Despite the population of female students on Emory’s campus who are able to get an education, for girls around the world, this opportunity is often not available. The Pakistani Student Association (PSA) presented their annual play Jhalak, to bring light to this issue on Saturday, April 18 in White Hall 208 at 6:30 p.m. The play tells the story of Samira, played by College freshman Sahar Panjwani, a young Pakistani girl living in the United States who wants to bring education to women in rural areas. Samira must also deal with her parents being in Pakistan to visit her sick grandmother, while navigating the drama of her first year of college.

Photo Courtesy of Karishma Ratnani

Photo Courtesy of Karishma Ratnani

The play opens with married couple Zaynab (Goizueta Business School sophomore Karishma Ratnani) and Zahir (College senior Saad Mohiuddin), who decide to return to Pakistan to visit Nani, Zaynab’s sick mother. After leaving their children, Samira and Shaheer (College freshman Shaheer Mallick) with family friends, they rush off to Pakistan to spend time with their sick relative.

Samira and her friend Rabia (College sophomore Rasika Tangutoori) are swept off to their first year of college. On the first day of classes, they along with Hana, another friend (College freshman Zahra Punja), encounter a trio of boys in their Contemporary Issues in Pakistan class: Zain (College freshman Sohrab Nawaz), Hamza (College freshman Ravi Doshi) and Yusuf (College junior Abdullah Sufi).

The boys, international students who have just arrived from Pakistan, are hoping to “spit that mad game” with any college girls that they can find. However, their playboy plans are quickly foiled, as the moment the boys lay eyes on the three girls, they fall madly in love — despite the girls’ disgust with them.

Regardless of the girls’ repeated rejections of the boys, the six students are assigned to work on a class project together, and end up in couples: Zain with Samira, Hamza with Hana and Yusuf with Rabia.

Although this isn’t exactly surprising, the Jhalak cast manages to pull it off in an endearing way — part of the charm and fun of the show is in its over the top nature.

For example, Doshi and Sufi are hilarious as Hamza and Yusuf, falling all over themselves (literally) in their attempts to impress the girls.

“My game is magical,” Hamza proclaims at one point, to the audience’s delight. “I am Harry Potter!”

Of course, the group must overcome a few bumps on the road before reaching a happy ending.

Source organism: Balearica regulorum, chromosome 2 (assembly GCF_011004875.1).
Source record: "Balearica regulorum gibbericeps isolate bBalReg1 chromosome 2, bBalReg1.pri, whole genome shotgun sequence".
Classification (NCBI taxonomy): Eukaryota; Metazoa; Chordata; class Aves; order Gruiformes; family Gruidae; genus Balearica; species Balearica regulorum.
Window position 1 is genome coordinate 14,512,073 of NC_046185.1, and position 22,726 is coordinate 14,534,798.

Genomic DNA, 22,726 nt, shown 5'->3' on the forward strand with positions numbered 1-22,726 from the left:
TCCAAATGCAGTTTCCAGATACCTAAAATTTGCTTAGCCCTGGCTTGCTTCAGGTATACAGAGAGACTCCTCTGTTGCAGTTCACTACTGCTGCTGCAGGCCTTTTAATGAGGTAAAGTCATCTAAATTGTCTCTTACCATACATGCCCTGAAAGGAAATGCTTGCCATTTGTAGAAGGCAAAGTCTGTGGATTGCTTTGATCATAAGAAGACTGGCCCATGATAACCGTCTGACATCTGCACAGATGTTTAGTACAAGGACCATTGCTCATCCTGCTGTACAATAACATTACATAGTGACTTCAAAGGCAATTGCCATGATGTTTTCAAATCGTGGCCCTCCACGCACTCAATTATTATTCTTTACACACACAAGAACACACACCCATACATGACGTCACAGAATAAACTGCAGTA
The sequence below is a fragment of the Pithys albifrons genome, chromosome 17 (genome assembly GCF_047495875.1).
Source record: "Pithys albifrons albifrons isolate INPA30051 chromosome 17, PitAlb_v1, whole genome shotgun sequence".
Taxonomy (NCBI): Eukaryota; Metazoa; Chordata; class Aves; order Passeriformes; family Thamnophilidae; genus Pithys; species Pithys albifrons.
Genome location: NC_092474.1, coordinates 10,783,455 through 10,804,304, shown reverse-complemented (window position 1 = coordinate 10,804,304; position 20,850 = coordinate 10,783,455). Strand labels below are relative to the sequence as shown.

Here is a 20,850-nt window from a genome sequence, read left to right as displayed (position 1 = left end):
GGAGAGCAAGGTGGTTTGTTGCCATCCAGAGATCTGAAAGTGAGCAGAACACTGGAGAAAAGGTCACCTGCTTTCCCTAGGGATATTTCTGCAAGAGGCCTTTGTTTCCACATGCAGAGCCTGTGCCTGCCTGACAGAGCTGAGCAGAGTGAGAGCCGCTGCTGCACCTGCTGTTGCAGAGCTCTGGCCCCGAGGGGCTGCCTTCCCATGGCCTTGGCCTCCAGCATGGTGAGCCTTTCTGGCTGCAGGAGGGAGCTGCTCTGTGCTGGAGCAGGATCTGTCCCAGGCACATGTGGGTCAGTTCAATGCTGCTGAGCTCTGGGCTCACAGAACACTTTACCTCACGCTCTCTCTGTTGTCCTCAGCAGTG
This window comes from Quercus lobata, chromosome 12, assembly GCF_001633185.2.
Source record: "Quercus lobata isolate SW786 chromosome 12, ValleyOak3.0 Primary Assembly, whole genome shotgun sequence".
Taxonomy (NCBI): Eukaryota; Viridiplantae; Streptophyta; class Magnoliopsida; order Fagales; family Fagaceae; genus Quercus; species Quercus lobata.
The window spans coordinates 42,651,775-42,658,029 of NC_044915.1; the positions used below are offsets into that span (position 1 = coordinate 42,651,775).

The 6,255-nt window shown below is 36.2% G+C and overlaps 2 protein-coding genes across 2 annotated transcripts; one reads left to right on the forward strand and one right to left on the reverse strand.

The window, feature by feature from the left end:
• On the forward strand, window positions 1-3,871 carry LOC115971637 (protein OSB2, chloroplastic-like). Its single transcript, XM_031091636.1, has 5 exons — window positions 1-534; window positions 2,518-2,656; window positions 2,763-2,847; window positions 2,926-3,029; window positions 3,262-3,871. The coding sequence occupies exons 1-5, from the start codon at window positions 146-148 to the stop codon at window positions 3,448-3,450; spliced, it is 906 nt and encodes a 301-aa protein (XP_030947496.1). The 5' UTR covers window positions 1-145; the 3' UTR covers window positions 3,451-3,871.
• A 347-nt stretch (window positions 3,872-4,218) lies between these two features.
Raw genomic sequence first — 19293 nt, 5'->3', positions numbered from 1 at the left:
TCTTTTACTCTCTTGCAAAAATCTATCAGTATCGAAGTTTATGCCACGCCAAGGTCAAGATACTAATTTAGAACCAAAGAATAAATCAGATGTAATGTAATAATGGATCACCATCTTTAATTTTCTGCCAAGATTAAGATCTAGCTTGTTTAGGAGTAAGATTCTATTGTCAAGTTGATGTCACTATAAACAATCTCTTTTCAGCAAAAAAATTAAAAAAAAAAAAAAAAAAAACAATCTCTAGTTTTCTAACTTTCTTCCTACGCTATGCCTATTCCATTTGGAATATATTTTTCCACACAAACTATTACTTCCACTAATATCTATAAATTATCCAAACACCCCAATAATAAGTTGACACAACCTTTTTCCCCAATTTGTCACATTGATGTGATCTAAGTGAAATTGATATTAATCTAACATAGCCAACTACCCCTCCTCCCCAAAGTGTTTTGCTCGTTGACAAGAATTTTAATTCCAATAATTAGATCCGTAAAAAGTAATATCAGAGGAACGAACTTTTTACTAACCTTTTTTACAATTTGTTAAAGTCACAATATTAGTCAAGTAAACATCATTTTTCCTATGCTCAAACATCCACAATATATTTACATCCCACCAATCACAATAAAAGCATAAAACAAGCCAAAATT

Photo Courtesy of Sahar Panjwani

Photo Courtesy of Sahar Panjwani

The professor of their Contemporary Issues in Pakistan class, Dr. Bilal Khan (College senior Farhan Momin), also falls madly in love — with the beautiful chemistry teacher across the hall, Ms. Desouza (College junior Shivangi Singh). In a hilarious scene, he approaches Zain and asks him to write a love letter to Ms. Desouza but without signing his name to remain the “mystery man” that all women desire.

This sets off a chain of events: the letter gets lost, Samira finds it and suspects that Zain is cheating on her; everything that could go wrong does go wrong.

Although the drama is still unresolved at this point, the play culminates in a “mushaira,” a traditional Pakistani poetic symposium, produced by the students as their group project. Performed to the audience, various cast members shared facts about Pakistan and female education, read poetry and sang songs.

A standout performance was represented in College freshman Tejal Pandharpurkar’s voice as she sang, accompanying a reading of facts about girls’ education. While I could not understand the language of the song, her singing gave me goosebumps, creating a beautiful accent to the reading.

However, in the true manner of such a fun and lively play, everything is set right at the end. Again, such a conclusion isn’t exactly surprising, but the Jhalak cast pulls it off well.

One of the triumphs of the play is in how it educates its audience about issues in Pakistan in a way that doesn’t feel incredibly forced. In one scene, Samira shows her brother a video in an attempt to get him to understand the importance of educating girls in rural areas. The video, which is also shown to the audience, is a clip of a CNN interview with Malala Yousafzai, the young Pakistani activist for girls’ education and Nobel Prize laureate, talking about her personal experiences in the struggle to gain an education and her fight for female education.

A 15-year PSA tradition, Jhalak brought out a considerable amount of people, filling up the majority of the seats in White Hall 208. While the room wasn’t sold out, PSA certainly has the right to call it a successful night.

“I’m most proud of the fact that PSA is able to provide this opportunity,” Goizueta Business School senior and PSA co-president Raheem Ismaili said. “We’re really able to bring [attention to] issues that are important to Pakistan and to the world in a way that makes everyone have fun.”

Photo Courtesy of Karishma Ratnani

Photo Courtesy of Karishma Ratnani

The cast agreed with him, citing the importance of raising awareness about the issue.

[quote_colored name=”” icon_quote=”no”]“There is an issue in Pakistan about women in education,” explained Nawaz, who is also one of the freshmen representatives of PSA. “It’s important that people realize that.”[/quote_colored]

Jhalak was easily a success. The show was hilarious and the cast made it incredibly fun to watch, bringing awareness about the issue of the lack of opportunities for women to educate themselves in Pakistan, while also sharing the Pakistani culture with fellow students.

– Julia Munslow, Arts and Entertainment Assistant Editor